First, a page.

TO BE PUBLISHED IN THE OFFICIAL REPORTS OFFICE OF THE ATTORNEY GENERAL State of California BILL LOCKYER Attorney General

OPINION of BILL LOCKYER Attorney General DANIEL G. STONE Deputy Attorney General

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No. 04-310 October 14, 2004

BEVERLY HARRY AND PATRICK McLERNON request leave to sue in quo warranto upon the following question: May Jack Goodrich simultaneously hold the two offices of county veterans service officer and undersheriff for the County of Inyo?

CONCLUSION Whether Jack Goodrich may simultaneously hold the two offices of county veterans service officer and undersheriff for the County of Inyo does not present a substantial issue of fact or law requiring judicial resolution.

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ANALYSIS On January 1, 1995, Jack Goodrich (“Defendant”) was appointed to the office of undersheriff for the County of Inyo (“County”). On July 17, 2001, Defendant was appointed to the office of county veterans service officer (“CVSO”) for the County. Beverly Harry and Patrick McLernon (“Relators”) allege that Defendant may not lawfully hold both offices at the same time and request permission to file a “quo warranto” action to remove Defendant from the office of undersheriff.1 Code of Civil Procedure section 803 provides in part: “An action may be brought by the attorney-general, in the name of the people of this state, upon his own information, or upon a complaint of a private party, against any person who usurps, intrudes into, or unlawfully holds or exercises any public office . . . within this state.” An action filed under the terms of this statute is known as a “quo warranto” action; it is the proper remedy to test title to public office. (See, e.g., 86 Ops.Cal.Atty.Gen. 205 (2003) [member of county board of supervisors]; 86 Ops.Cal.Atty.Gen. 194 (2003) [school district board member]; 85 Ops.Cal.Atty.Gen. 239 (2002) [community services district director]; 85 Ops.Cal.Atty.Gen. 90 (2002) [city council member]; 81 Ops.Cal.Atty.Gen. 304 (1999) [city police chief]; 76 Ops.Cal.Atty.Gen. 81 (1993) [water district director].) In determining whether to grant a request to file a quo warranto action, the Attorney General considers (1) whether the application presents a substantial issue of fact or law requiring judicial resolution and (2) whether granting the application would serve the overall public interest. (86 Ops.Cal.Atty.Gen., supra, at pp. 208-209); 78 Ops.Cal.Atty.Gen. 352, 353 (1995).) Preliminarily, we note that the office of CVSO may be established by a county board of supervisors pursuant to the provisions of Military and Veterans Code section 970.2 Section 970 states:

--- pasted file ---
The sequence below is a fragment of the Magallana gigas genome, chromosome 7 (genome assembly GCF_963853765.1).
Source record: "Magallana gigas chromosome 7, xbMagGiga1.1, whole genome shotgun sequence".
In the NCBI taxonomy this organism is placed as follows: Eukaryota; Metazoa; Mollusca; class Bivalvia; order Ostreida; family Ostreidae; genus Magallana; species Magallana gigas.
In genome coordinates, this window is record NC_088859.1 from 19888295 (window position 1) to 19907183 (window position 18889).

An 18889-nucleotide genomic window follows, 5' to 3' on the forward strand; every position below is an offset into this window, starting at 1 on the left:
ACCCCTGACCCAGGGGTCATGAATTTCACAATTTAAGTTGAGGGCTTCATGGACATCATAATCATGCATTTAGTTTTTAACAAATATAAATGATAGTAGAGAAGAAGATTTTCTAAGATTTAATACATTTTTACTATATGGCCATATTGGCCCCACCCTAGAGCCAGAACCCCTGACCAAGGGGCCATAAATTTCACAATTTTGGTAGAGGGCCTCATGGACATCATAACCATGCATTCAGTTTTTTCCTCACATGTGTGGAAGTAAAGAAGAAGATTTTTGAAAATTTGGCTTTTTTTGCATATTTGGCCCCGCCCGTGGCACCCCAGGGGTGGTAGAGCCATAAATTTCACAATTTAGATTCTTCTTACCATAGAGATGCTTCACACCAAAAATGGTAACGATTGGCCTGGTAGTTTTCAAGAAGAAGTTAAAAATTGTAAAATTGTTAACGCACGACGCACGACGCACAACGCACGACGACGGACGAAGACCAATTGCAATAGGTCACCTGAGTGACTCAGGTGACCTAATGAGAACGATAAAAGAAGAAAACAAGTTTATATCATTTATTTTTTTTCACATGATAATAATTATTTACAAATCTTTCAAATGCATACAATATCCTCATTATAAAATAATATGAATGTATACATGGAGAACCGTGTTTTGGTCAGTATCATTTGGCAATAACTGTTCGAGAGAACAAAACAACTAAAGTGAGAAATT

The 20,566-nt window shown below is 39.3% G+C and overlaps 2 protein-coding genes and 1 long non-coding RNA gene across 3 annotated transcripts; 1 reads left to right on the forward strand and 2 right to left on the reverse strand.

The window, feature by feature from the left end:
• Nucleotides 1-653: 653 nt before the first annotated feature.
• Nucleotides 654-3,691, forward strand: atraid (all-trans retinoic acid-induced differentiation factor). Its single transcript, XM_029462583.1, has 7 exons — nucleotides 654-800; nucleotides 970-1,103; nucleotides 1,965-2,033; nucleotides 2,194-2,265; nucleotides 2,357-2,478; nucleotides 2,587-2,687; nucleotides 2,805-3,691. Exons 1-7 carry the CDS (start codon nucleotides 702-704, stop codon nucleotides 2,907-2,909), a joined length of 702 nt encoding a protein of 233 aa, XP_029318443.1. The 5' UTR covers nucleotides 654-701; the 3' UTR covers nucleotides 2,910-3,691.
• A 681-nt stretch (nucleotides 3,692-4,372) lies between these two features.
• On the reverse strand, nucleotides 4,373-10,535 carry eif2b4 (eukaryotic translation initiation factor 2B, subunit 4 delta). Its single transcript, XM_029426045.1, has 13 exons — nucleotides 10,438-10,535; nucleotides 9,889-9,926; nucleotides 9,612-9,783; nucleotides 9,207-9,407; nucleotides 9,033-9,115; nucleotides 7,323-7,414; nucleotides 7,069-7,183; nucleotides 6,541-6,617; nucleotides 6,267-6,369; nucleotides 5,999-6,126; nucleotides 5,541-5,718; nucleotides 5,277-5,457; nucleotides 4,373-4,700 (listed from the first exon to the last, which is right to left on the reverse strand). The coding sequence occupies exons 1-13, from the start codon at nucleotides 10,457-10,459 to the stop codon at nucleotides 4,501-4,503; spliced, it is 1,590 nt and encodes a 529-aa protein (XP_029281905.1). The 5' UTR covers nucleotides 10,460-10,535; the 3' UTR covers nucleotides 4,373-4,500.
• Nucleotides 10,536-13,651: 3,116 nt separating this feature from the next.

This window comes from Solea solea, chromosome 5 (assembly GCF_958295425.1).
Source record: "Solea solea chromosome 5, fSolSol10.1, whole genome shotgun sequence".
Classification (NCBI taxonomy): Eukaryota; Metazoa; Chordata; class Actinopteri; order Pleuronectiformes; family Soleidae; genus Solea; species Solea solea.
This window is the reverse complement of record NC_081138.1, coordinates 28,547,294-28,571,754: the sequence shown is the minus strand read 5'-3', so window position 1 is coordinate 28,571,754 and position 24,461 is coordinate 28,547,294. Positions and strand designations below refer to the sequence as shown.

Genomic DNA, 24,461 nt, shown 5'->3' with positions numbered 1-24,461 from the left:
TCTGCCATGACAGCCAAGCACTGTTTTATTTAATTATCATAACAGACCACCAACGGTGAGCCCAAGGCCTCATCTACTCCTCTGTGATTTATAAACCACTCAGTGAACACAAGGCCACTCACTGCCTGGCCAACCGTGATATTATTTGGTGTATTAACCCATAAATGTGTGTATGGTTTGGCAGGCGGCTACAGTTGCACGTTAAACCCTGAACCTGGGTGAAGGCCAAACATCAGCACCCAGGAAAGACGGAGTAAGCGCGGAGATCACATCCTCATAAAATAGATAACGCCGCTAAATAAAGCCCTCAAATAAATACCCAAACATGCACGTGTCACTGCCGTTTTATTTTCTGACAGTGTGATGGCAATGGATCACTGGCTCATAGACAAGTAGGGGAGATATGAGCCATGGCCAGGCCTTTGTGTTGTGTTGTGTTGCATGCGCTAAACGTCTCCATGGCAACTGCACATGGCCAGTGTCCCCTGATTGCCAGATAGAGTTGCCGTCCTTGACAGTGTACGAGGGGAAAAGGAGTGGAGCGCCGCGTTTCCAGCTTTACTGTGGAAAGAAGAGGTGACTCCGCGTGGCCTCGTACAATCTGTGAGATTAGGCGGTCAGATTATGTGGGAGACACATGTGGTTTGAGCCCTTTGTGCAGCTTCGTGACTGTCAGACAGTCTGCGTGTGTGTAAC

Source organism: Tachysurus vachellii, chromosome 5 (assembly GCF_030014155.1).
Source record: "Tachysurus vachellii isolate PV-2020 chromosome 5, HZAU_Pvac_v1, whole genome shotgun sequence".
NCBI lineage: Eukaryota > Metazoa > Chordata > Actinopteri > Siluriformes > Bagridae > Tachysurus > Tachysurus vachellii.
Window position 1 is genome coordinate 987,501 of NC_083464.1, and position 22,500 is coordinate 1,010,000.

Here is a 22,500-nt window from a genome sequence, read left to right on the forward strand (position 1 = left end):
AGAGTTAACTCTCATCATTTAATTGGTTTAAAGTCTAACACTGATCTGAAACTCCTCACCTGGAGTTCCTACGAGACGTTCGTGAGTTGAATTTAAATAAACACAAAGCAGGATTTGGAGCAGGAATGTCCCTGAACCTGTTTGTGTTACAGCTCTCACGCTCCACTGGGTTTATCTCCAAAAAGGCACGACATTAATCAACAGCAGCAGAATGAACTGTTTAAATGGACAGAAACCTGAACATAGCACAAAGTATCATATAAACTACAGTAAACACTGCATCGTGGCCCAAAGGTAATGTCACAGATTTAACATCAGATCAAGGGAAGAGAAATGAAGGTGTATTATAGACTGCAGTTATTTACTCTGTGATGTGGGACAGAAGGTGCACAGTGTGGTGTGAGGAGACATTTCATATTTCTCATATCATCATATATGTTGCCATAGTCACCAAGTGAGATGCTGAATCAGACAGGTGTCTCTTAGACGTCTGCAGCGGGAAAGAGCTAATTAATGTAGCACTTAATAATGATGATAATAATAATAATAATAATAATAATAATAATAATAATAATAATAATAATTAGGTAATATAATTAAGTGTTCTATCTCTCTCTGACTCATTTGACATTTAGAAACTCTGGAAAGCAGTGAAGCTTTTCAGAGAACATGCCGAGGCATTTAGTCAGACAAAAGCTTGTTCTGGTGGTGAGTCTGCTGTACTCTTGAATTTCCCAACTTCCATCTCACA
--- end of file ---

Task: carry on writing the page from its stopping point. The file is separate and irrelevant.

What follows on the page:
While Relators assert that Defendant should be removed only from the office of CVSO, it is the office of undersheriff, the one acquired first by Defendant, that would be forfeited if a quo warranto action were successful based upon Relators’ primary contention. (See People ex rel. Chapman v. Rapsey (1940) 16 Cal.2d 636, 644; 82 Ops.Cal.Atty.Gen. 68, 73 (1999); 41 Ops.Cal.Atty.Gen. 88, 91 (1963).)
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All references hereafter to the Military and Veterans Code are by section number only.

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“(a) The board of supervisors of each county may, but is not required to, appoint, prescribe the qualifications of, and fix the compensation of an officer to be titled ‘county veterans service officer.’ The appointee shall be a veteran. “(b) It shall be the duty of the county veterans service officer to administer the aid provided for in this chapter, to investigate all claims, applications, or requests for aid made pursuant to the terms of this chapter, and to perform any other veteran related services as requested by the county board of supervisors. “. . . . . . . . . . . . . . . . . . . . . . . . . . . . . . . . . . . . . . . . . . . . . . . . . . . . . . .”3 Section 971 provides additional duties for a CVSO: “(a) The county veteran service officer shall assist every veteran of any war of the United States and the dependents of every deceased veteran in presenting and pursuing any claim the veteran may have against the United States and in establishing the veteran’s right to any privilege, preference, care, or compensation provided for by the laws of the United States or of this state. “(b) The county veteran service officer shall present and pursue claims against the United States referred by any public agency pursuant to Section 721.”4 Section 973 also specifies: “The county veteran service officer shall have power to administer and certify oaths and affirmations, take and certify affidavits and acknowledgments, and exercise any other power of a notary public, as a part